Reverse-engineering how biological neural circuits process information is key to understanding human brain function, developing effective therapies for psychiatric and neurological disease, and designing powerful new computer architectures that can replicate the formidable information processing capabilities of biological brains. To achieve this goal, we must focus on a model organism capable of complex behavioral and information processing tasks whose brain structure is within reach of current computational technology and whose neural activity can be experimentally accessed.
The fruit fly Drosophila melanogaster is capable of a range of complex nonreactive behaviors driven by multiple sensory modalities. Remarkably, these behaviors are governed by a brain comprising only ~ 105 neurons! An extensive toolbox of powerful genetic manipulation techniques developed through years of fruit fly research enables the visualization of the fly's neural circuitry and analysis of how its structure relates to the fly's behavior. This toolbox has enabled researchers to characterize the fly's sensory mechanisms and shed light on the structure of its brain connectivity map, or connectome. Recent work has revealed that the fly's connectome comprises 40 unique modular subdivisions called local processing units (LPUs). Almost all of these modules have been found to correspond to anatomical regions of the fly brain associated with specific functional subsystems such as sensation and locomotion. LPUs can therefore be regarded as functional building blocks of the fly brain.
The computational tractability and genetic accessibility of the fly brain have acquired increased importance in light of ongoing advances in parallel computing and electrophysiological techniques. Graphics Processing Units (GPUs) are a powerful and affordable commodity parallel computing technology whose steady improvement promises the computational power needed to test increasingly realistic neural circuit models of the scale of the fly brain. While the fly's tiny size has made the recording of neural activity from its brain challenging, innovative technologies developed at the Bionet Group and elsewhere have made it possible to contemplate the obtaining of simultaneous recording from multiple neurons in the fly brain. Neuroscientists therefore have an unprecedented opportunity to leverage these developments to build powerful new models of the fly brain that are informed by hitherto inaccessible knowledge regarding its structure and function.
The Neurokernel project aims to build an open software platform that can scalably leverage the power of multiple GPUs to emulate the entire fly brain. A key feature of the platform is its support for integrating models of LPUs into models of entire functional subsystems. Neurokernel defines a mandatory module interface for the communication of neuron state data between LPU model implementations. Connectivity patterns between any two LPUs are expressed independently both of other inter-LPU connectivity patterns and the internal connectivity of the LPUs themselves. Enforced LPU interoperability and the partitioning of the fly connectome into connections responsible for distributing data between processing modules and connections that are part of those modules enables individual LPU models or connectivity patterns to be improved or replaced without modification of other parts of a brain emulation. This design facilitates the collaborative development of whole-brain emulations by enabling the immediate interconnection of independently developed LPU models with compatible interfaces. Neurokernel's support for LPU model integration also enables exploration of brain functions that cannot be exclusively attributed to individual LPUs or brain subsystems.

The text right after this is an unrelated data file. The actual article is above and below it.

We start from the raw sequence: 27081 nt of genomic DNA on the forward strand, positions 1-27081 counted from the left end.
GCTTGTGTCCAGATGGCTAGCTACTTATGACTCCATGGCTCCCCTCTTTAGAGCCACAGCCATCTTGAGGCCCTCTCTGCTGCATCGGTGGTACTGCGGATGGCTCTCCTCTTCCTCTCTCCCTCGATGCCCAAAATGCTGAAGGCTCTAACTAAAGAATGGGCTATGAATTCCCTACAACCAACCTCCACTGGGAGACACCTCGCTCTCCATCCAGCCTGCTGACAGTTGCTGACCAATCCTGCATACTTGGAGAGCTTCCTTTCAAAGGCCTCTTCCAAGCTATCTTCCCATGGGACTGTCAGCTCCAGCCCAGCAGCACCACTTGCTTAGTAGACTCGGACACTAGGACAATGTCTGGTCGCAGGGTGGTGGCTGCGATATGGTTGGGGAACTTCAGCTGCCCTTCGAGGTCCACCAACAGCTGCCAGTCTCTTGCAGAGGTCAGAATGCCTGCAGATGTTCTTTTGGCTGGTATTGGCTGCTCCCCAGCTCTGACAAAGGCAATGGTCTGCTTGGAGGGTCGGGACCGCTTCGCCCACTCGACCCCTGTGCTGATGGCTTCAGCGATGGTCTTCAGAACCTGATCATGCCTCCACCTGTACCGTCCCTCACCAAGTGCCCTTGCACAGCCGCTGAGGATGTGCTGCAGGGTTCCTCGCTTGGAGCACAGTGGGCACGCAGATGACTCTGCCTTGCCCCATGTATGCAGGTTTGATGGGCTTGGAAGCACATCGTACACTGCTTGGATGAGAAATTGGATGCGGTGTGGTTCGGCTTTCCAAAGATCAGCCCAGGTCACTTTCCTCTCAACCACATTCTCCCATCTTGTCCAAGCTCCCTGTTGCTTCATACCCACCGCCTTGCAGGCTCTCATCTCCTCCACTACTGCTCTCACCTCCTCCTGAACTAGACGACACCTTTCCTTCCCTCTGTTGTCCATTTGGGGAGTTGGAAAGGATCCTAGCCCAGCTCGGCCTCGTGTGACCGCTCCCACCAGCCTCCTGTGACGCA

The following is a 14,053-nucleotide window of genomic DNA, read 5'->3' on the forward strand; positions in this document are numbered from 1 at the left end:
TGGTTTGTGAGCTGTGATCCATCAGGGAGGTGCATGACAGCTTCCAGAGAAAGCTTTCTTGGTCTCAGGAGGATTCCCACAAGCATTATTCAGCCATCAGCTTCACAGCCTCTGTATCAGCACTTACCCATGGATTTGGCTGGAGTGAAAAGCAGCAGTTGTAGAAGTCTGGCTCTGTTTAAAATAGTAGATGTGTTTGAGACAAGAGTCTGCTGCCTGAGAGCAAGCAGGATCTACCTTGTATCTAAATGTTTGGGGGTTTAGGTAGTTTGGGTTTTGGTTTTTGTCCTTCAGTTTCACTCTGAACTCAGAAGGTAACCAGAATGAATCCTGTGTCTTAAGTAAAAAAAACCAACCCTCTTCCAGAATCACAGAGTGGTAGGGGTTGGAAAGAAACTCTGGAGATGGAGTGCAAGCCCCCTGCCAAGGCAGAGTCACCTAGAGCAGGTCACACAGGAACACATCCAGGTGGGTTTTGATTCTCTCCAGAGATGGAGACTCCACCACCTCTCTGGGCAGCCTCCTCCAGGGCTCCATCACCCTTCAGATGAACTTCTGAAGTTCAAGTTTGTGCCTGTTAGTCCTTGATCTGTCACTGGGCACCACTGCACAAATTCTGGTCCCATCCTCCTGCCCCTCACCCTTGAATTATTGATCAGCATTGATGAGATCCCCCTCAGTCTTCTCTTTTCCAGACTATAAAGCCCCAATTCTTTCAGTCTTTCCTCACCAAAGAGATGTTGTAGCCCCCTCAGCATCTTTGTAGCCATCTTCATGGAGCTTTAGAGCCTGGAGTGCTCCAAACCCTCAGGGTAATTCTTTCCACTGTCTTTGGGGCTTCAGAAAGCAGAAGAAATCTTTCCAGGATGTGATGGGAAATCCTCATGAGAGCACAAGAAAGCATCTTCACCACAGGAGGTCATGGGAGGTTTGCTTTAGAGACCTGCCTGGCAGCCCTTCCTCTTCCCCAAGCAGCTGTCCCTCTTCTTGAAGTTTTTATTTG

A major goal of Neurokernel is to enable fly brain models to be scaled up in computational complexity without necessitating their reimplementation. To this end, Neurokernel will provide APIs that expose the components required to implement and interconnect LPU models while abstracting away the underlying GPU-dependent code that implements them; this will also enable Neurokernel-based emulations to benefit from future improvements in GPU technology. Neurokernel will also provide a GPU resource management infrastructure that will enable brain emulations to take advantage of multiple GPUs depending upon their availability.
Building an accurate emulation of the fly brain is an interdisciplinary effort that requires data, algorithms, and insight from (but not limited to) the fields of neuroscience, computer science, and systems engineering. Researchers interested in working towards this goal are invited to join the Neurokernel project. The platform software is developed in Python (a powerful, high-level language that enjoys wide popularity in the computational neuroscience community) and CUDA (NVIDIA's C language extension for GPU programming). All design specifications, documentation, and code are open-source and publicly hosted on GitHub.